So it’s finally my offseason and I’m about to get a bit of time off. I’m working on a few things.
First off, as I mentioned here before, getting my fake lemon and fake lime juice bottled for bars that want to use it. I’ve been calling them Flemon and Flime for a long time as part of a joke, but I think I might just actually call them that. I’m notoriously bad at naming things though.
My ginger beer is my most popular item, and people are always asking where they can get it. I’ve literally not done a single event where someone didn’t. I’ve had someone tell me it’s the best ginger beer “and I love ginger beer,” they always say, pretty much every time. That’s the sort of sign you can’t ignore I suppose.
Turning that into a product you can get on a shelf is surprisingly difficult! I’m still figuring it out. There are all sorts of department of agriculture regulations, particularly where fresh juice is involved, that I’m still navigating. Thankfully Flemon and Flime don’t have those problems.
I’m also working (slowly, but I’m doing it!) on a book for batched cocktails. I hope to share some techniques, recipes, and equipment recommendations. I am trying to re-think, to some extent, how such books work though, because there are quite simply some things that are just better off as video, while some are better as text and images. I’m quite limited by the fact that I’m not a skilled video producer (or really even an unskilled one) and don’t have any equipment better than a GoPro. I suspect this book will sell 1,000 copies if I’m lucky, since the batched cocktail industry is nascent, so I can’t really afford a professional.
I’ll figure it out. Maybe just do the classic book technique of words and pictures, and then toss in a link to the video version.
I’ve also been playing around a lot with gum Arabic and emulsifying in flavoring oils in beverages. And doing alcohol-based extracts of various herbs. I like the idea of being able to mix one flavor at a time. Bitters are nice, but they’re all like 40 different flavors, and sometimes you just want some grapefruit peel.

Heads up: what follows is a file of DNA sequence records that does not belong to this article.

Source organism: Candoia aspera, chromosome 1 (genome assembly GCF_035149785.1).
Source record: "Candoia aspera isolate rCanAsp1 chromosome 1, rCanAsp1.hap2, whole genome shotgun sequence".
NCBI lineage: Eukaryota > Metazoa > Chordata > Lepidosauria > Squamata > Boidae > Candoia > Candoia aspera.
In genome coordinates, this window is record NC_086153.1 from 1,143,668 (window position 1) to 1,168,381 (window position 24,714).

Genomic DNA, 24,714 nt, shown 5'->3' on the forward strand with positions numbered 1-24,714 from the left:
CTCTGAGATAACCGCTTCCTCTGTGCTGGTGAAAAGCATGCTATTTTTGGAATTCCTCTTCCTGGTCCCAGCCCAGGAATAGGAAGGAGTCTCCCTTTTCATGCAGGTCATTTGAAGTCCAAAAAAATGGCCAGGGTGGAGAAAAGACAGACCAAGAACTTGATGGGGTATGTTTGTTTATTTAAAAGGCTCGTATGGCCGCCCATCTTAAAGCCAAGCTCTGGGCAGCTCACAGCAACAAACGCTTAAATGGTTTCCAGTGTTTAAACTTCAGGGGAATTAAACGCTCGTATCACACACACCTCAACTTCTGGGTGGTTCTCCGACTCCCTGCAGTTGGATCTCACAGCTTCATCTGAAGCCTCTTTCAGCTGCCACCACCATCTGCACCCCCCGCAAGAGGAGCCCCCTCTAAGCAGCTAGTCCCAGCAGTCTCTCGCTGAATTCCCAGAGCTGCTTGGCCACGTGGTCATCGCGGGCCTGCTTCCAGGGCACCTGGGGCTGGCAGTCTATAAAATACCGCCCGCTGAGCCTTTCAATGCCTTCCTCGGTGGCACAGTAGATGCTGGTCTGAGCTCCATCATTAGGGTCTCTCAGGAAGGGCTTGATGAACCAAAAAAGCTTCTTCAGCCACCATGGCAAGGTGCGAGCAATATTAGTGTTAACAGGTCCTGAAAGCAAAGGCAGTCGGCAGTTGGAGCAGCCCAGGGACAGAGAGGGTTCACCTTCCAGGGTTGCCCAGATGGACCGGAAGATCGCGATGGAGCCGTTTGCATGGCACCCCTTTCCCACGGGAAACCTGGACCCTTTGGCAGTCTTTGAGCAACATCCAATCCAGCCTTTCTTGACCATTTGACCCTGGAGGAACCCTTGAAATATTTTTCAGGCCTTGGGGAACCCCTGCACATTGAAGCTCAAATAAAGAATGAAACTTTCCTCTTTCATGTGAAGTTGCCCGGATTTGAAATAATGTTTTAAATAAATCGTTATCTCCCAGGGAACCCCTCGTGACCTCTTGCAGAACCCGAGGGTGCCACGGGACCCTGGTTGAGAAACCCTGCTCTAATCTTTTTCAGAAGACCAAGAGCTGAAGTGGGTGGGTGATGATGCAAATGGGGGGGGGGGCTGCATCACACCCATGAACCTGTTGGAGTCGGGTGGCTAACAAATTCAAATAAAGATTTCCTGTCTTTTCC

I’ve been playing around more with savory cocktails as well. It’s a woefully un-explored area I feel like. You’ve got bloody maries, martinis. That’s about the extent of it. Why aren’t people doing more drinks without sugar in them? I hope to have more thoughts on that in the not-too-distant future as well, though with everything else going on it’ll probably be low priority stuff I just fool around with for home use. Whenever I do an event I have dozens of girls ask me “what’s, like, the sweetest fruitiest thing you have?” so savory cocktails are probably not high on the list of crowd pleasers.
Anyway, that’s what I’ve been up to.
Hey Matt! I am stoked to have found your blog. I am opening a restaurant in Colorado this spring/summer and I will be serving keg cocktails. Needless to say, there is not a vast amount of info out there on the subject. Dave Arnold’s book was bar far the best resource, followed by trail and error on small batches. I was curious about doing a mojito and was not quite sure how to nail that one, but after reading your post I certainly feel more confident. Keep up the awesome work man and I can’t wait to check that book out someday!